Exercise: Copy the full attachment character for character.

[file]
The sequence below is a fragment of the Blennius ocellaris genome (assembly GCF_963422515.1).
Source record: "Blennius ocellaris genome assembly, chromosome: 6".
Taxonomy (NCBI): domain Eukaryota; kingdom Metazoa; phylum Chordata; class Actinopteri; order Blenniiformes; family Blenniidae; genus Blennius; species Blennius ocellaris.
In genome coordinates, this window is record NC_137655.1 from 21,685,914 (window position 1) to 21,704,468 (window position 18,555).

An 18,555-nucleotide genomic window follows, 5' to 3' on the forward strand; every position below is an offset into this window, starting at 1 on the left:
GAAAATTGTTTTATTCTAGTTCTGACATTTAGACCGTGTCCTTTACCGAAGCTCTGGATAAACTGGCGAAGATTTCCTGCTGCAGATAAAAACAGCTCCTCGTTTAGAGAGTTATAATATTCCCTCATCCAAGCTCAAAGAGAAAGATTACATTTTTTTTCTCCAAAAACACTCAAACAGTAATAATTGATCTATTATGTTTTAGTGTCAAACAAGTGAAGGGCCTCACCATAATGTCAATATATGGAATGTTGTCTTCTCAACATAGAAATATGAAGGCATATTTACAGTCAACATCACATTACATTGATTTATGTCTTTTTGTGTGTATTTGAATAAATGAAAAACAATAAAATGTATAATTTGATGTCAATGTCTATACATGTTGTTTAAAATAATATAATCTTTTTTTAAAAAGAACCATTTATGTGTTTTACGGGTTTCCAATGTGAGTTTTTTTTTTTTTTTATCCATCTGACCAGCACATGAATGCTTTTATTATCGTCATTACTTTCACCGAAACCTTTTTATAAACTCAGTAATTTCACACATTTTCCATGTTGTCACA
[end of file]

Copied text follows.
The sequence below is a fragment of the Blennius ocellaris genome (assembly GCF_963422515.1).
Source record: "Blennius ocellaris genome assembly, chromosome: 6".
Taxonomy (NCBI): domain Eukaryota; kingdom Metazoa; phylum Chordata; class Actinopteri; order Blenniiformes; family Blenniidae; genus Blennius; species Blennius ocellaris.
In genome coordinates, this window is record NC_137655.1 from 21,685,914 (window position 1) to 21,704,468 (window position 18,555).

An 18,555-nucleotide genomic window follows, 5' to 3' on the forward strand; every position below is an offset into this window, starting at 1 on the left:
GAAAATTGTTTTATTCTAGTTCTGACATTTAGACCGTGTCCTTTACCGAAGCTCTGGATAAACTGGCGAAGATTTCCTGCTGCAGATAAAAACAGCTCCTCGTTTAGAGAGTTATAATATTCCCTCATCCAAGCTCAAAGAGAAAGATTACATTTTTTTTCTCCAAAAACACTCAAACAGTAATAATTGATCTATTATGTTTTAGTGTCAAACAAGTGAAGGGCCTCACCATAATGTCAATATATGGAATGTTGTCTTCTCAACATAGAAATATGAAGGCATATTTACAGTCAACATCACATTACATTGATTTATGTCTTTTTGTGTGTATTTGAATAAATGAAAAACAATAAAATGTATAATTTGATGTCAATGTCTATACATGTTGTTTAAAATAATATAATCTTTTTTTAAAAAGAACCATTTATGTGTTTTACGGGTTTCCAATGTGAGTTTTTTTTTTTTTTTATCCATCTGACCAGCACATGAATGCTTTTATTATCGTCATTACTTTCACCGAAACCTTTTTATAAACTCAGTAATTTCACACATTTTCCATGTTGTCACA